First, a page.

Matthew Butt

My response to Camden Council’s proposals for Royal College Street

Posted in cycling by bnathyuw on 11 January 2013

Another one: Camden Council are proposing some pretty impressive improvements to the already good cycling provision on Royal College Street.

I dropped them a quick email to Brian Deegan at Camden Council to support this work:

Dear Brian,

I would like to voice my support for the proposed improvements to Royal College Street.

I live in West London, and cycle to work in Shoreditch via Bloomsbury. I support this work not because of its direct effect on my journey, but because it is a significant step in raising the standard of cycle provision in London, something that is all the more relevant now TfL are showing willingness to adopt new best practices in cycling infrastructure.

Camden council already has some of London’s best cycle provision. I use the Bloomsbury cycle route every day because, despite its weird chicanes, it is possibly the most pleasant way to cross central London. It is great to see that, with the plans for Royal College Street, you are still at the forefront of cycling provision in this city.

On your specific questions

1. I agree entirely with the installation of a southbound cycle lane, and the resulting provision of two wide cycle paths, and I hope this can serve as a blueprint for future implementations of segregated cycle infrastructure.

2. I agree with the raised junctions, as this will slow traffic down and reduce the risk of cyclists being cut up.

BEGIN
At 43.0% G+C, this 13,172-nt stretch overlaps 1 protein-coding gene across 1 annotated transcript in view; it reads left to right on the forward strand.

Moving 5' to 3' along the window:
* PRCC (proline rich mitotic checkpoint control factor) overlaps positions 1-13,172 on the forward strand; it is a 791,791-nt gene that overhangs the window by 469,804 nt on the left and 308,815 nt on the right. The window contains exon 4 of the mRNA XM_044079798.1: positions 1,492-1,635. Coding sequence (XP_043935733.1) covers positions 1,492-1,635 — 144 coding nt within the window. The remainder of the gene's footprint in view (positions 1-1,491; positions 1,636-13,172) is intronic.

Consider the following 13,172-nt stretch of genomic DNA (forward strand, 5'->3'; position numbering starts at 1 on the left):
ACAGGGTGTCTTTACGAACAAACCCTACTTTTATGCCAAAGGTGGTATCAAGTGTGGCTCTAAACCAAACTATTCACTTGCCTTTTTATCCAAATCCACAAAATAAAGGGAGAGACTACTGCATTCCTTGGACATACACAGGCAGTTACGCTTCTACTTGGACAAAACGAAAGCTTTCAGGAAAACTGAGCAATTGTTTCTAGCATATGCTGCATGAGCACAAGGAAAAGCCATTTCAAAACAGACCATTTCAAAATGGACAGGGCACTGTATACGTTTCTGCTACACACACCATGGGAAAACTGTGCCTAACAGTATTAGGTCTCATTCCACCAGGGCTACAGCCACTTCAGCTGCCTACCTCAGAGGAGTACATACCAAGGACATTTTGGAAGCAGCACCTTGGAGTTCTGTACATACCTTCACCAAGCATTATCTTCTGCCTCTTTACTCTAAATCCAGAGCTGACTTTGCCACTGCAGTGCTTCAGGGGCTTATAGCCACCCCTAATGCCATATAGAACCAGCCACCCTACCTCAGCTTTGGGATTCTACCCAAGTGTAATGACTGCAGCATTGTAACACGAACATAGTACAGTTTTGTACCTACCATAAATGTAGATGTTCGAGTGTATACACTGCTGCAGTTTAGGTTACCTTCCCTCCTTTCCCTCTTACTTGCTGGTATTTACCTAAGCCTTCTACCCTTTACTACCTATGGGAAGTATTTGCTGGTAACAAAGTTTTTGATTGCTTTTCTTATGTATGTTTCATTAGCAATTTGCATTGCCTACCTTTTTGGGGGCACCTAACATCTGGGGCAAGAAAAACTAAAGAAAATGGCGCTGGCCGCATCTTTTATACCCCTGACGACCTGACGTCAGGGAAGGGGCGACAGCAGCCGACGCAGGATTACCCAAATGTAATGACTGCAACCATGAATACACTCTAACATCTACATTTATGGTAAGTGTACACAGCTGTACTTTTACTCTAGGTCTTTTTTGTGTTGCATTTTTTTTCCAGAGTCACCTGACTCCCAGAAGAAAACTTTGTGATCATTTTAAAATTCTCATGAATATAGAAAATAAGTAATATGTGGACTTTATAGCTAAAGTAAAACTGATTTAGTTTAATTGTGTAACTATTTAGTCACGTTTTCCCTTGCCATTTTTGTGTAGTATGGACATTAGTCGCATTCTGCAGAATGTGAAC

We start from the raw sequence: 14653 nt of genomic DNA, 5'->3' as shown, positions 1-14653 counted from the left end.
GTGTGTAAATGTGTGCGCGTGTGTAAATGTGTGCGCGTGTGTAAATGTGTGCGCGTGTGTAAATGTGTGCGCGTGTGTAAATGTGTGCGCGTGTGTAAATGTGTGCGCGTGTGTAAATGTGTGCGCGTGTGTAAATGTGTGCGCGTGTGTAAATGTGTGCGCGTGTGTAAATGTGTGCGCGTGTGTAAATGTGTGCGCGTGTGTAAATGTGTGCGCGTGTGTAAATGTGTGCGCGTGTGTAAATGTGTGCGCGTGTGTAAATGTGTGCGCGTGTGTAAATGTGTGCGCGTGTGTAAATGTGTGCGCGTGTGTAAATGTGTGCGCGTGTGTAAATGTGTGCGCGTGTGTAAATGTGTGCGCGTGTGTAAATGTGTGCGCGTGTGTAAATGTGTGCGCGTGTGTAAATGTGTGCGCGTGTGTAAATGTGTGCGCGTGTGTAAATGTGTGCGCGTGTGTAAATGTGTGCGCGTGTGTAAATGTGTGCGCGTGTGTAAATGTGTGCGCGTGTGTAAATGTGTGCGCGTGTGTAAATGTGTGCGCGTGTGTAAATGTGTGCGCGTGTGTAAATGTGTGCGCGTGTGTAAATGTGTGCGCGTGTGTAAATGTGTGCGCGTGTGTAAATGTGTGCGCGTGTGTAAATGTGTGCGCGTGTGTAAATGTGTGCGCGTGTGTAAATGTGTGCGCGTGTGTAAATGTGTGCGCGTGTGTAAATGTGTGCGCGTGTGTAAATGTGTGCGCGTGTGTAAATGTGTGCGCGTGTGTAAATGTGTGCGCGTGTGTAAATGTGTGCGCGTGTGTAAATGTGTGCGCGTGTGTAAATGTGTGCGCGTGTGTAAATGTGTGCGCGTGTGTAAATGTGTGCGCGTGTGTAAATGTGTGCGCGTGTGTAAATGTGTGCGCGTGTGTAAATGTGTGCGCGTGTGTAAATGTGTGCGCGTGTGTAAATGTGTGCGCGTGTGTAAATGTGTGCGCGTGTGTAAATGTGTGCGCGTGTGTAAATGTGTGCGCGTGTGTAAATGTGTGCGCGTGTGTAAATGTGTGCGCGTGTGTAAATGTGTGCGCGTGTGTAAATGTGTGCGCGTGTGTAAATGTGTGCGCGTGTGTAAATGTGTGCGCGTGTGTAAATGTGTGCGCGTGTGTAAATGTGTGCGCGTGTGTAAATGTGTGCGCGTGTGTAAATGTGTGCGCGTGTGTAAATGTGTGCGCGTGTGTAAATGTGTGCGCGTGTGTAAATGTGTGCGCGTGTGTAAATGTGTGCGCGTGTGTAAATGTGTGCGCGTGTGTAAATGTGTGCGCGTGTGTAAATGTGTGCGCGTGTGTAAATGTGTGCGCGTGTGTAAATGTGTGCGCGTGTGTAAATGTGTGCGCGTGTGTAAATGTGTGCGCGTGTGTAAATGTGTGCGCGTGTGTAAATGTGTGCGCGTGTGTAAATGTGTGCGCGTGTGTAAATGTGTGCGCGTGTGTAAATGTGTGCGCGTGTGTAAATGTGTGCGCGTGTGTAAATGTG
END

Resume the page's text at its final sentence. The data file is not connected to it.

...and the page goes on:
3. I agree with the replacement of traffic signals with a raised junction, again as a way of reducing the risk of cyclists being cut up.

4. I have no direct opinion on the changes to parking, but support them as part of the overall scheme.

5. The segregation proposals look generally very good. I would like to raise two notes of caution: first, that there is enough separation between parked cars and the cycle path to avoid risk to cyclists from car doors being opened; and secondly, if a stretch of parking is entirely empty, then there is the possibility that drivers will use it as a second lane, possibly for overtaking, and that the segregation along this stretch should still be significant enough to reduce the risk of drivers erring into the cycle path.

6. I have no direct opinion on the removal of road humps; if you feel that other measures will keep speeds under control, then I am satisfied with that.

I wish you all the best in implementing this scheme,

Yours,

Matthew Butt

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